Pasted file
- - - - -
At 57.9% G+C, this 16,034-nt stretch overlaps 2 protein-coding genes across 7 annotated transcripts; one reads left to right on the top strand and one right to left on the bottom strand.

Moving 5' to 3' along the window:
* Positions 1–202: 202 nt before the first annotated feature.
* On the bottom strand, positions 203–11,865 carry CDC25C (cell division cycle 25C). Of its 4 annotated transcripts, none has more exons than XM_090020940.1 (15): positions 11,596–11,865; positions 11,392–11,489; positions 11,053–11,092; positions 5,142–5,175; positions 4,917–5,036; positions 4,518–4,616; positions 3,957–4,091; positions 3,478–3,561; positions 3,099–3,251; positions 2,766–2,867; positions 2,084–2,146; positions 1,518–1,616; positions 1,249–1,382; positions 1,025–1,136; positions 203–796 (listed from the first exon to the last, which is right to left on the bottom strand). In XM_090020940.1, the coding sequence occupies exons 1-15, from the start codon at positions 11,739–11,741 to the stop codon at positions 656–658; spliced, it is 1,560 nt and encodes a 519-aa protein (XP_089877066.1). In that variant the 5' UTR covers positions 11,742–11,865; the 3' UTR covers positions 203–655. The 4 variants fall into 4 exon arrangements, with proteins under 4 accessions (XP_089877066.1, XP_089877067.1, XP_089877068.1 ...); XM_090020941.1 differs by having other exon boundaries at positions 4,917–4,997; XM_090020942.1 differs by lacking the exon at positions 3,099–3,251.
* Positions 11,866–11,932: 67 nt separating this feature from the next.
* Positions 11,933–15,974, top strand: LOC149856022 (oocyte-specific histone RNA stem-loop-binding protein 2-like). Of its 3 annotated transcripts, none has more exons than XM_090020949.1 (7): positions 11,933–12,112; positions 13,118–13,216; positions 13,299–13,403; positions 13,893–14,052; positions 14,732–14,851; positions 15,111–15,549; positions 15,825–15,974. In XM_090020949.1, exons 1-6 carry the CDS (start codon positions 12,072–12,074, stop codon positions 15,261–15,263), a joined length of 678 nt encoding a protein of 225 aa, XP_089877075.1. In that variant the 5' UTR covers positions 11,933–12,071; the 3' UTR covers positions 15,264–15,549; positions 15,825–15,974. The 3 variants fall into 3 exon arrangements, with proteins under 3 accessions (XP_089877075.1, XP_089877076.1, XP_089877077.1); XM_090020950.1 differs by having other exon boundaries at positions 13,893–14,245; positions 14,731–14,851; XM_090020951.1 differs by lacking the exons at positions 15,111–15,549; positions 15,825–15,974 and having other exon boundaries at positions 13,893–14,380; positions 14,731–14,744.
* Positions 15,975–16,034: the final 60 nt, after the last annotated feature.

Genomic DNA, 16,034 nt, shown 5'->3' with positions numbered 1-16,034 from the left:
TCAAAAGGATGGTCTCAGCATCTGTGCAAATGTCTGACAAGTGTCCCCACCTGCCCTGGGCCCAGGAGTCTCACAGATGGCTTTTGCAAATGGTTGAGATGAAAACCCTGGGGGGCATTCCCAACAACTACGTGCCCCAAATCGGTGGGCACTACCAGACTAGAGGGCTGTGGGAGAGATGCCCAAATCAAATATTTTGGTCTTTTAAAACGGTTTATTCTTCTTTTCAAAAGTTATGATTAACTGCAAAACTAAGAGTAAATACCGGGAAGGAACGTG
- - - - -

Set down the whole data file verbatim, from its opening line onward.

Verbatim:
At 57.9% G+C, this 16,034-nt stretch overlaps 2 protein-coding genes across 7 annotated transcripts; one reads left to right on the top strand and one right to left on the bottom strand.

Moving 5' to 3' along the window:
* Positions 1–202: 202 nt before the first annotated feature.
* On the bottom strand, positions 203–11,865 carry CDC25C (cell division cycle 25C). Of its 4 annotated transcripts, none has more exons than XM_090020940.1 (15): positions 11,596–11,865; positions 11,392–11,489; positions 11,053–11,092; positions 5,142–5,175; positions 4,917–5,036; positions 4,518–4,616; positions 3,957–4,091; positions 3,478–3,561; positions 3,099–3,251; positions 2,766–2,867; positions 2,084–2,146; positions 1,518–1,616; positions 1,249–1,382; positions 1,025–1,136; positions 203–796 (listed from the first exon to the last, which is right to left on the bottom strand). In XM_090020940.1, the coding sequence occupies exons 1-15, from the start codon at positions 11,739–11,741 to the stop codon at positions 656–658; spliced, it is 1,560 nt and encodes a 519-aa protein (XP_089877066.1). In that variant the 5' UTR covers positions 11,742–11,865; the 3' UTR covers positions 203–655. The 4 variants fall into 4 exon arrangements, with proteins under 4 accessions (XP_089877066.1, XP_089877067.1, XP_089877068.1 ...); XM_090020941.1 differs by having other exon boundaries at positions 4,917–4,997; XM_090020942.1 differs by lacking the exon at positions 3,099–3,251.
* Positions 11,866–11,932: 67 nt separating this feature from the next.
* Positions 11,933–15,974, top strand: LOC149856022 (oocyte-specific histone RNA stem-loop-binding protein 2-like). Of its 3 annotated transcripts, none has more exons than XM_090020949.1 (7): positions 11,933–12,112; positions 13,118–13,216; positions 13,299–13,403; positions 13,893–14,052; positions 14,732–14,851; positions 15,111–15,549; positions 15,825–15,974. In XM_090020949.1, exons 1-6 carry the CDS (start codon positions 12,072–12,074, stop codon positions 15,261–15,263), a joined length of 678 nt encoding a protein of 225 aa, XP_089877075.1. In that variant the 5' UTR covers positions 11,933–12,071; the 3' UTR covers positions 15,264–15,549; positions 15,825–15,974. The 3 variants fall into 3 exon arrangements, with proteins under 3 accessions (XP_089877075.1, XP_089877076.1, XP_089877077.1); XM_090020950.1 differs by having other exon boundaries at positions 13,893–14,245; positions 14,731–14,851; XM_090020951.1 differs by lacking the exons at positions 15,111–15,549; positions 15,825–15,974 and having other exon boundaries at positions 13,893–14,380; positions 14,731–14,744.
* Positions 15,975–16,034: the final 60 nt, after the last annotated feature.

Genomic DNA, 16,034 nt, shown 5'->3' with positions numbered 1-16,034 from the left:
TCAAAAGGATGGTCTCAGCATCTGTGCAAATGTCTGACAAGTGTCCCCACCTGCCCTGGGCCCAGGAGTCTCACAGATGGCTTTTGCAAATGGTTGAGATGAAAACCCTGGGGGGCATTCCCAACAACTACGTGCCCCAAATCGGTGGGCACTACCAGACTAGAGGGCTGTGGGAGAGATGCCCAAATCAAATATTTTGGTCTTTTAAAACGGTTTATTCTTCTTTTCAAAAGTTATGATTAACTGCAAAACTAAGAGTAAATACCGGGAAGGAACGTG